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The Obama Portfolio

Where to put your money—or some of it, anyway—in 2009.


Illustration by André Carrilho   

Over the years, I’ve made a habit in this space of picking stocks for the year ahead on or around January 1. We’ve got no time for that now. Given the historic mess we’re in, people want to know where to put their money right this minute. Besides, Barack Obama has moved faster than anyone expected to announce his plans to lead us out of the financial wilderness, and those announcements create opportunities. If he’s going to shell out hundreds of billions of dollars to put people to work rebuilding the nation’s infrastructure, then I want to tell you which construction companies will benefit from that largesse. If he expects our nation to cut its dependence on foreign oil and go green, he’ll be instantly boosting the bottom lines of certain energy-related stocks. If you think he can solve the banking morass, how about the names of a few undervalued companies there, too?

But before we do any stock-picking, let’s focus on the firmament. The market’s been a miserable, awful place for months now, just a heartbreaker and a nest-egg cruncher. I know. That’s why I called for people to sell 20 percent of their stocks when the Dow stood at 11,300 on September 19 and then, with the Dow at 10,000, on October 6, said on the Today show that investors should take any money that they need for a major purchase in the next five years—house, car, college tuition—out of the stock market. I was pilloried at the time for inducing a panic, and I wish I had been wrong. But those few who didn’t label me the market’s Judas, and actually took action, sidestepped a 25 percent retreat, if you count from the recent bottom. Nevertheless, given that we are now down huge, with a new president-elect who actually wants to focus on rebuilding our economy, not Iraq’s, who cares about creating jobs, not just stuffing billions into bankers’ pockets, things are getting interesting on the long side again. While many regarded my sell calls as reckless—despite the fact that last I looked, it’s prudent to avoid losing a quarter of your retirement money—it would be just as reckless to stay so negative now, given the alacrity with which Obama is addressing the economy’s chaos and the sagacity of his focus on stopping unemployment before it goes double-digit on us.

In other words, happy days aren’t here again: The days of tossing your money in a Dow or S&P index fund and watching it go nowhere but up are long since over. I don’t expect any assault on the old highs anytime soon, if at all, during Obama’s first four years. I expect the holiday season to be dismal, and I see a slew of bankruptcies ahead of us in commercial real estate, travel, retail, restaurants, and the media. Still, Obama’s swift transition and desire to spend trillions to get us moving could prove that happier days will eventually beckon, at least for a handful of carefully selected companies. So, at last, it’s worth taking some sidelined money (note that I said some) and putting it back to work again.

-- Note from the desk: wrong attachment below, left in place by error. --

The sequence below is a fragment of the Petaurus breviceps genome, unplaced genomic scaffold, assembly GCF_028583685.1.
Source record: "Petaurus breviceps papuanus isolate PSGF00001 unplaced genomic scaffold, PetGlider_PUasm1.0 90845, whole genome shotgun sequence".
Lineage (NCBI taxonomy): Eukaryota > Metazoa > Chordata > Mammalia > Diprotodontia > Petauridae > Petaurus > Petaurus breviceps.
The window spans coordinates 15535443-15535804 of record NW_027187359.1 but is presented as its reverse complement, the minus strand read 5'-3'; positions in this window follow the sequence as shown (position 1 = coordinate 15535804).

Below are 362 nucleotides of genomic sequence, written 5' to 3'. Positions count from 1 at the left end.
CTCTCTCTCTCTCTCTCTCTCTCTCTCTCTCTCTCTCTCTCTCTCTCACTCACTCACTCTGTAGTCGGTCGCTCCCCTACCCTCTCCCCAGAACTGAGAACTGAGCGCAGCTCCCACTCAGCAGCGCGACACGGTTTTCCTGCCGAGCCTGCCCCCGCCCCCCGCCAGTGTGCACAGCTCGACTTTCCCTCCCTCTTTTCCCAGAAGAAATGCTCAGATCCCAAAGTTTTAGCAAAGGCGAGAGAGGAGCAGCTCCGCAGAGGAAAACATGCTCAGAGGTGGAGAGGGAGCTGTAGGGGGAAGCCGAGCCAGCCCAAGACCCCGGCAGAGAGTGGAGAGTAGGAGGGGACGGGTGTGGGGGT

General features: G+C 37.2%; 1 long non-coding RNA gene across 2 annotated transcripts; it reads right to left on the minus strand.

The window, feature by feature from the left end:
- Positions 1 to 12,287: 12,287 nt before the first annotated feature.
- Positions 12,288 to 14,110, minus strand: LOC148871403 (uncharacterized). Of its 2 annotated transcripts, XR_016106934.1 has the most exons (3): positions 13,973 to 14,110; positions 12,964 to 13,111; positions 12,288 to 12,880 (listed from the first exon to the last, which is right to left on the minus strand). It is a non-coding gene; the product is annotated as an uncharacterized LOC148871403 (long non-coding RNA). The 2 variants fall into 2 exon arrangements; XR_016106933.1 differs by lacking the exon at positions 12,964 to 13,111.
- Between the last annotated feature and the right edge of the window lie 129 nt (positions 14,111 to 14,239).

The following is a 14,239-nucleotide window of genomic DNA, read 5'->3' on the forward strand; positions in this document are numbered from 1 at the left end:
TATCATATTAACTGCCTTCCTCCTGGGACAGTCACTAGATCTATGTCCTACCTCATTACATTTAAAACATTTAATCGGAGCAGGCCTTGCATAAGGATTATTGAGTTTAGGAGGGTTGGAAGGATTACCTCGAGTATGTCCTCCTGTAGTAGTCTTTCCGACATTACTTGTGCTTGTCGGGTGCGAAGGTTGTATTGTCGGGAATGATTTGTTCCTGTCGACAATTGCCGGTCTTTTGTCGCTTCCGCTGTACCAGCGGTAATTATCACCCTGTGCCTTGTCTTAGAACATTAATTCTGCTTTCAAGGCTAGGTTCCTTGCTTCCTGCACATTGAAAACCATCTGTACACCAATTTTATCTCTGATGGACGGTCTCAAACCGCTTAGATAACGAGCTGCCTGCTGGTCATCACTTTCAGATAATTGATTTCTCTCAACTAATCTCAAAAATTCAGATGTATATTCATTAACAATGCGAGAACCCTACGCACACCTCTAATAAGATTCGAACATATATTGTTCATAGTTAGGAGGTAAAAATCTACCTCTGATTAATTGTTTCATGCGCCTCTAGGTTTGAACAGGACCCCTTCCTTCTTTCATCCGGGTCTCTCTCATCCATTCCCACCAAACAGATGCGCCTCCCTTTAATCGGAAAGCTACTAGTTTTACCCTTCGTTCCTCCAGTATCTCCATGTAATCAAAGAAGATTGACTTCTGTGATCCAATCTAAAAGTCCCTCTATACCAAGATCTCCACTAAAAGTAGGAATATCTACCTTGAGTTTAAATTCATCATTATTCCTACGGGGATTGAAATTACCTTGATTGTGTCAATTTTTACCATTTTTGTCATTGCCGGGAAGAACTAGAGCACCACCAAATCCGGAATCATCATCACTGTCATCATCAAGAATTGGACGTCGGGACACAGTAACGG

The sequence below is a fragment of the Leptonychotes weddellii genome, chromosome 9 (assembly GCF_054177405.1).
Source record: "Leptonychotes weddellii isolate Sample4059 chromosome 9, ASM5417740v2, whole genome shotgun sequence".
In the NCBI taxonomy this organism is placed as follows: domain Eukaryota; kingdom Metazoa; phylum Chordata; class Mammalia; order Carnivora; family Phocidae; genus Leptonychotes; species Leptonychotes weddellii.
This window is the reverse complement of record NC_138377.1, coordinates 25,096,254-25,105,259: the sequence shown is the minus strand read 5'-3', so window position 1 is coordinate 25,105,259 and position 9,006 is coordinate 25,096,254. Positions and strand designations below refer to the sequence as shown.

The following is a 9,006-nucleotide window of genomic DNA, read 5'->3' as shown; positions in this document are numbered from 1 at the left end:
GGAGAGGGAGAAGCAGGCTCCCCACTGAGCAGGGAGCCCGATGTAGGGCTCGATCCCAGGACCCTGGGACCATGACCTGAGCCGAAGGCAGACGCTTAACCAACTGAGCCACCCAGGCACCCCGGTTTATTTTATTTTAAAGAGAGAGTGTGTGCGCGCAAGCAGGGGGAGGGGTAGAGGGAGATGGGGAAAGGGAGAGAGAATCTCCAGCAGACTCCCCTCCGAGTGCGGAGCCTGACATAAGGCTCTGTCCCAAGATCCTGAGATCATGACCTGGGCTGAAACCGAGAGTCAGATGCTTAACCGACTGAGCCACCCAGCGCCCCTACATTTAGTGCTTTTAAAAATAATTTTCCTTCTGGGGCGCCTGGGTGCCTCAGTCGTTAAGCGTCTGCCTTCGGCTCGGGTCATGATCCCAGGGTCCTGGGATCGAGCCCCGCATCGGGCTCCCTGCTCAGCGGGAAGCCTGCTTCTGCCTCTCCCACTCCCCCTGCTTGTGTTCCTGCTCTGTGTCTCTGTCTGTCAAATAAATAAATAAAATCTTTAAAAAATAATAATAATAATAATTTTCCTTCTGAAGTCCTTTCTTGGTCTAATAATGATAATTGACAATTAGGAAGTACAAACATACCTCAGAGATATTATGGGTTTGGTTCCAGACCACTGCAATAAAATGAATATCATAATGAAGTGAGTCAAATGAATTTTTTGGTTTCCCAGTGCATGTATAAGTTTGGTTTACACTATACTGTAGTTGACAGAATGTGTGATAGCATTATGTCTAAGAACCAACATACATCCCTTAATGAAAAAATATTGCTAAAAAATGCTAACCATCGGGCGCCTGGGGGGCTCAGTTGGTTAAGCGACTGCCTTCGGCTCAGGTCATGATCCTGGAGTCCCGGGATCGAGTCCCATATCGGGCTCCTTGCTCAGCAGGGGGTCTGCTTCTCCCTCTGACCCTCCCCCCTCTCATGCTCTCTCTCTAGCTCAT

Let’s take the new president at his word and bet that he really will put millions of people to work rebuilding America’s infrastructure. You don’t want to overthink this one. You can’t build without construction equipment, which means that Caterpillar, the world’s largest earthmoving company, will be a gigantic beneficiary of these programs. Here’s a company that’s so beaten up that it’s worth less than half what it was just a few short months ago. CAT’s stock was pummeled because of the sudden worldwide slowdown in growth, but major infrastructure orders from the federal government would go a long way toward reversing that. It doesn’t hurt that the company’s based in Peoria, the hardest-hit area of Obama’s home state.

Obama is committed to building out alternative energy, too. That means wind and solar. I say go with Quanta Services, a $16-and-change stock, which has major contracts to hook up alternative wind farms to the existing power grid and can channel solar power to where it does the most good. Quanta knows how to navigate the most difficult part of building out a new, cleaner energy system—placing the electric lines where they won’t be stopped or delayed by local governments. Quanta is one of those stocks that the hedge funds glommed onto as a way to play Obama’s triumph. Well, Obama won, all right, but the hedge funds are still getting crushed, and their endless selling has cut this stock to ribbons. It has lost two-thirds of its value even as it has continually topped Wall Street’s earnings estimates and is immensely profitable.


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